Jane Addams birthday

Thanks to the Writer's Almanac for this September 6, 2019 entry: 

AWTT portrait of Jane Adaams"Today is the birthday of American social reformer Jane Addams (1860) (books by this author), who co-founded the Chicago settlement house, Hull-House, in 1889 when she was 29 years old. Addams was born into an affluent Quaker family in Cedarville, Illinois. Her father was a state senator and Addams led a life of privilege, but her childhood was beset by health problems at an early age: at four, she contracted tuberculosis of the spine, known as Pott’s disease, which caused a curvature in her spine that lasted throughout her life. She walked with a limp and thought herself ugly. She turned to literature to find her place in the world, especially the works of Charles Dickens.

She attended medical school in Philadelphia for only a year before spinal surgery and a nervous breakdown curtailed her studies. It was during a visit to London with her friend Ellen Gates Starr that she found her true calling. They visited Toynbee Hall, a facility established to help the poor of London, and decided to do the same for the poor immigrants of Chicago’s 19th Ward. They took over a run-down mansion built by Charles Hull, a real estate magnate, named it Hull-House, and, with a number of wealthy women as their donors, began offering services to the needy in the neighborhood. Eventually, Hull-House expanded to 10 buildings and offered a night school for adults, a public kitchen, gym, girls club, bathhouse, and music school. It was the first settlement house in Chicago and at its peak, served more than 2,000 people a week.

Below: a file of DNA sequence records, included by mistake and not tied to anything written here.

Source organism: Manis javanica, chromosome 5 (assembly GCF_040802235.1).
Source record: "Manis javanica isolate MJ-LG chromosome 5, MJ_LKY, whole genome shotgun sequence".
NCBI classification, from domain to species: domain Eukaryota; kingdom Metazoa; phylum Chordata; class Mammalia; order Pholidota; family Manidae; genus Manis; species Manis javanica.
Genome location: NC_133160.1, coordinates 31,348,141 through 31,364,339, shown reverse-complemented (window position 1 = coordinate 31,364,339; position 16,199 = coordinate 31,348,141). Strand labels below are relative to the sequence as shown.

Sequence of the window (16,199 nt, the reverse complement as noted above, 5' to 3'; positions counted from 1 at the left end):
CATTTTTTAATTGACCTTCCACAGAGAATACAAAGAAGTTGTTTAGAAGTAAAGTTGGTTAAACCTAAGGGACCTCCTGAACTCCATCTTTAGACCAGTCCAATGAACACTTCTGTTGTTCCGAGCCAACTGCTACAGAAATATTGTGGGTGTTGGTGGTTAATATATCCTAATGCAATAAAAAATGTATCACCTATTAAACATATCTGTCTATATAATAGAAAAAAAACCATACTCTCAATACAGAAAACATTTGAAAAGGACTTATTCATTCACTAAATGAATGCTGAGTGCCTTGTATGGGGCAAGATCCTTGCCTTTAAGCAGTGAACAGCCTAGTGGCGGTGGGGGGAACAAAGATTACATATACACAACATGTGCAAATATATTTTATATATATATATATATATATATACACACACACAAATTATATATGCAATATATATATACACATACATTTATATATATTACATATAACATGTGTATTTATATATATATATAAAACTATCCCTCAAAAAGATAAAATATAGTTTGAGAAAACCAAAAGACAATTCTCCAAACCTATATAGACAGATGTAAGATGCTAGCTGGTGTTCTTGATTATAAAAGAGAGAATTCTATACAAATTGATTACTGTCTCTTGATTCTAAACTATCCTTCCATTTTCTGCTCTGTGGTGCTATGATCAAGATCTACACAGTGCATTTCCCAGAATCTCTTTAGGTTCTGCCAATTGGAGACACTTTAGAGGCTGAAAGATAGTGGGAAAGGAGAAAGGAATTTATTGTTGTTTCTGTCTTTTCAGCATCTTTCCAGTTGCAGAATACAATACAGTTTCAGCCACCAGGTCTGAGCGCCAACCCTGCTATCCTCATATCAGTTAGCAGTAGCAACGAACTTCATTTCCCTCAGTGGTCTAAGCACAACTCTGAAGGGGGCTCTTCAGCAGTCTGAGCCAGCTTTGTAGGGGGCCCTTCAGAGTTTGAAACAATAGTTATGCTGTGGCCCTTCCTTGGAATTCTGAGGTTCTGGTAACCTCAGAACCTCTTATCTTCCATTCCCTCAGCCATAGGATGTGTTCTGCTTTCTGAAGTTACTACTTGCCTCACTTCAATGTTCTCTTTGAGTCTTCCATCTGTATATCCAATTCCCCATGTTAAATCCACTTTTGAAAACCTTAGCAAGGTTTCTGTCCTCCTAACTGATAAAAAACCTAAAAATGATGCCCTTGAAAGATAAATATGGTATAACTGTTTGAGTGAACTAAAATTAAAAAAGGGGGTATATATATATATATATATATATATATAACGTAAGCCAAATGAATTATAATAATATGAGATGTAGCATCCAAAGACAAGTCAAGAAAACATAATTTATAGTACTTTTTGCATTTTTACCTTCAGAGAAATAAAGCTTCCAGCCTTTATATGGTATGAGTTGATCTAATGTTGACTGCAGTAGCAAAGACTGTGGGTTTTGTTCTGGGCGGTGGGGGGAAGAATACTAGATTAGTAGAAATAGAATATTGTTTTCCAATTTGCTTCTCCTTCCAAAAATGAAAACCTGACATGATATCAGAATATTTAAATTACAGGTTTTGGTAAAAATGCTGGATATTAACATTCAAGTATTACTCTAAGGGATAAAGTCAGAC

Addams believed that it was women’s duty to be “civic housekeepers.” She said: “America’s future will be determined by the home and the school. The child becomes largely what he is taught; hence, we must watch what we teach, and how we live.”

Jane Addams is responsible for the advent of social work as a profession in the United States, as well as the founding of the American Civil Liberties Union. She compiled her lectures on peace and pacifism into the book, Newer Ideas of Peace (1907), and became the first American woman to win the Nobel Peace Prize (1931)."